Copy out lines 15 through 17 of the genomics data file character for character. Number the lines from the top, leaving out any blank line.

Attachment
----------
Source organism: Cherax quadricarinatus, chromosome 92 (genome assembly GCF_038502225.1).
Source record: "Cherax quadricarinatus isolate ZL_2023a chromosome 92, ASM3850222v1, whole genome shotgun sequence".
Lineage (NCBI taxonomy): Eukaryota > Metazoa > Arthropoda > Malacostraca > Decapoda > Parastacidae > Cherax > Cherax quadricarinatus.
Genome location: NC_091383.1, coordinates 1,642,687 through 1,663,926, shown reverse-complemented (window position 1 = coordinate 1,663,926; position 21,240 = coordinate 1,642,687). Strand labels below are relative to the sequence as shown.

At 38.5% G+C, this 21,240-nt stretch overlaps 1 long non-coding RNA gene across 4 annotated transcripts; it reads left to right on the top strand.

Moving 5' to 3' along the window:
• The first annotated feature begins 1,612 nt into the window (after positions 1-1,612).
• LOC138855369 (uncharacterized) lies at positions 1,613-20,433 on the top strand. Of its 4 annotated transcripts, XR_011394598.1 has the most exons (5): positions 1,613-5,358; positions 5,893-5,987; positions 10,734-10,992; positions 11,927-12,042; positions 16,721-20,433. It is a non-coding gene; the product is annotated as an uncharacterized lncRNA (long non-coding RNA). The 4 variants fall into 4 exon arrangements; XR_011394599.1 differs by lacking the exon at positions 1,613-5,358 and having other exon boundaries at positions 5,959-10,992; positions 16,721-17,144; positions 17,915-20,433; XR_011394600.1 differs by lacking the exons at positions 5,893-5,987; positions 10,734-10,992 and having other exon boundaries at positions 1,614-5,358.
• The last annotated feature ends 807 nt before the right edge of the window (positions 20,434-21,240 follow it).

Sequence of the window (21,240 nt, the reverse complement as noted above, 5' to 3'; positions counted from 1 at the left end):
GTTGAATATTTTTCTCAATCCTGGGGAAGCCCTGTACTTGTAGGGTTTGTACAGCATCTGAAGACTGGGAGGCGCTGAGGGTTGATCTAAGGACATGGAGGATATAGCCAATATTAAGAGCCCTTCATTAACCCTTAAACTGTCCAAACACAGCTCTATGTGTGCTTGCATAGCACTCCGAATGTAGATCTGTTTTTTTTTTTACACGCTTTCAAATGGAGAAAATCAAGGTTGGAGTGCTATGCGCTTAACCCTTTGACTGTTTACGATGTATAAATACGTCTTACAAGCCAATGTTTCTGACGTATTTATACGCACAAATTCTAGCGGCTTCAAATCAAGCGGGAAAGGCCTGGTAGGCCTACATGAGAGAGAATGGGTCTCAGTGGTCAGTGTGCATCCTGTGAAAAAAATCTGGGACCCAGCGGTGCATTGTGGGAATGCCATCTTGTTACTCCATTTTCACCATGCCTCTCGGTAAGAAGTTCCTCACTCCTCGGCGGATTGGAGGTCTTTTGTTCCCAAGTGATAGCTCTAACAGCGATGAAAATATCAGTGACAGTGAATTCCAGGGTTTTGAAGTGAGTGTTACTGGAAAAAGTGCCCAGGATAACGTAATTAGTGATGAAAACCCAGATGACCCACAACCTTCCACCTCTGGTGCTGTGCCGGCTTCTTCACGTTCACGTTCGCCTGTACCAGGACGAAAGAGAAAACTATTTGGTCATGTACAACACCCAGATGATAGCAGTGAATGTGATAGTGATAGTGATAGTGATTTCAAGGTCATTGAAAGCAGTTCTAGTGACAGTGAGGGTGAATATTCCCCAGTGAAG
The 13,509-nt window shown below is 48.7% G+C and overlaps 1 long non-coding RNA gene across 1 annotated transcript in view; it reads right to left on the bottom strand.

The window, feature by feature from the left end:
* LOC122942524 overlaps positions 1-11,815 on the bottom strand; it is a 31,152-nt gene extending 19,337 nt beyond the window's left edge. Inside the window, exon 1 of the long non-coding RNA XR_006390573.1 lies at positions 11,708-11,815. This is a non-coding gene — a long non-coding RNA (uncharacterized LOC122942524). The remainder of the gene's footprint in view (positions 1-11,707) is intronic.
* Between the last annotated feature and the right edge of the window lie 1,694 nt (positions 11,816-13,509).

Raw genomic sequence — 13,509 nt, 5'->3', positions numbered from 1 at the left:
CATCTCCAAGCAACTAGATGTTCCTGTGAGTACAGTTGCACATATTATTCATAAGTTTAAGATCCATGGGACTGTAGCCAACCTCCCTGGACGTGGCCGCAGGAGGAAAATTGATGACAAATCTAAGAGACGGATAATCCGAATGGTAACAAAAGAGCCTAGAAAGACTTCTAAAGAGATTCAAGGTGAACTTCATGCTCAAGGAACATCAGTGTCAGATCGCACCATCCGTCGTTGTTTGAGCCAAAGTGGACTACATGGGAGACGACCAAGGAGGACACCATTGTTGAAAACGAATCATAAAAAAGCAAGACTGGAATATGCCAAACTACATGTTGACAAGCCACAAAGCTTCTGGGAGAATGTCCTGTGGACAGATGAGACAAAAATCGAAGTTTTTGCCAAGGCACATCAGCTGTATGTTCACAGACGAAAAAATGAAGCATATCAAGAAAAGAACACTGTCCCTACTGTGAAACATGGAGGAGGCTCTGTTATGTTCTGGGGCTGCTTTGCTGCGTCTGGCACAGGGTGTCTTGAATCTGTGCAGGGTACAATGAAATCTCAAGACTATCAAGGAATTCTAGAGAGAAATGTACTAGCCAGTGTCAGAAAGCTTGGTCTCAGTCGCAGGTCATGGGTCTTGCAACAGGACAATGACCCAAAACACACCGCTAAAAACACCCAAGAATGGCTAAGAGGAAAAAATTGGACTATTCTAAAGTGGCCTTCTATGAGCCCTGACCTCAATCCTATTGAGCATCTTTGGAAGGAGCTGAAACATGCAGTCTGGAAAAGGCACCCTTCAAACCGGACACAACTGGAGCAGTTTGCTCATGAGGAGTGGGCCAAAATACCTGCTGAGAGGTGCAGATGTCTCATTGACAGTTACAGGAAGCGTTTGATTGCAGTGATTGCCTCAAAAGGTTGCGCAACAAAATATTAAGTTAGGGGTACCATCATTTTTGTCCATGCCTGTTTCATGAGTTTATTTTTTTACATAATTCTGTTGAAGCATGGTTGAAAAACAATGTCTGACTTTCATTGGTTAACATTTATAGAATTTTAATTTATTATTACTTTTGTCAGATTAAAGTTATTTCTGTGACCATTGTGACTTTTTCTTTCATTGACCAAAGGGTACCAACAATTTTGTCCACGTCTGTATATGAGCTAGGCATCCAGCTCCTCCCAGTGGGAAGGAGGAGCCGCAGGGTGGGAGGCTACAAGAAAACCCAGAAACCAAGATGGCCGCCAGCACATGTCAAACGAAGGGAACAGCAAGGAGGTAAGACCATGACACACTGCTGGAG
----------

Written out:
* Between the last annotated feature and the right edge of the window lie 1,694 nt (positions 11,816-13,509).

Raw genomic sequence — 13,509 nt, 5'->3', positions numbered from 1 at the left:
CATCTCCAAGCAACTAGATGTTCCTGTGAGTACAGTTGCACATATTATTCATAAGTTTAAGATCCATGGGACTGTAGCCAACCTCCCTGGACGTGGCCGCAGGAGGAAAATTGATGACAAATCTAAGAGACGGATAATCCGAATGGTAACAAAAGAGCCTAGAAAGACTTCTAAAGAGATTCAAGGTGAACTTCATGCTCAAGGAACATCAGTGTCAGATCGCACCATCCGTCGTTGTTTGAGCCAAAGTGGACTACATGGGAGACGACCAAGGAGGACACCATTGTTGAAAACGAATCATAAAAAAGCAAGACTGGAATATGCCAAACTACATGTTGACAAGCCACAAAGCTTCTGGGAGAATGTCCTGTGGACAGATGAGACAAAAATCGAAGTTTTTGCCAAGGCACATCAGCTGTATGTTCACAGACGAAAAAATGAAGCATATCAAGAAAAGAACACTGTCCCTACTGTGAAACATGGAGGAGGCTCTGTTATGTTCTGGGGCTGCTTTGCTGCGTCTGGCACAGGGTGTCTTGAATCTGTGCAGGGTACAATGAAATCTCAAGACTATCAAGGAATTCTAGAGAGAAATGTACTAGCCAGTGTCAGAAAGCTTGGTCTCAGTCGCAGGTCATGGGTCTTGCAACAGGACAATGACCCAAAACACACCGCTAAAAACACCCAAGAATGGCTAAGAGGAAAAAATTGGACTATTCTAAAGTGGCCTTCTATGAGCCCTGACCTCAATCCTATTGAGCATCTTTGGAAGGAGCTGAAACATGCAGTCTGGAAAAGGCACCCTTCAAACCGGACACAACTGGAGCAGTTTGCTCATGAGGAGTGGGCCAAAATACCTGCTGAGAGGTGCAGATGTCTCATTGACAGTTACAGGAAGCGTTTGATTGCAGTGATTGCCTCAAAAGGTTGCGCAACAAAATATTAAGTTAGGGGTACCATCATTTTTGTCCATGCCTGTTTCATGAGTTTATTTTTTTACATAATTCTGTTGAAGCATGGTTGAAAAACAATGTCTGACTTTCATTGGTTAACATTTATAGAATTTTAATTTATTATTACTTTTGTCAGATTAAAGTTATTTCTGTGACCATTGTGACTTTTTCTTTCATTGACCAAAGGGTACCAACAATTTTGTCCACGTCTGTATATGAGCTAGGCATCCAGCTCCTCCCAGTGGGAAGGAGGAGCCGCAGGGTGGGAGGCTACAAGAAAACCCAGAAACCAAGATGGCCGCCAGCACATGTCAAACGAAGGGAACAGCAAGGAGGTAAGACCATGACACACTGCTGGAG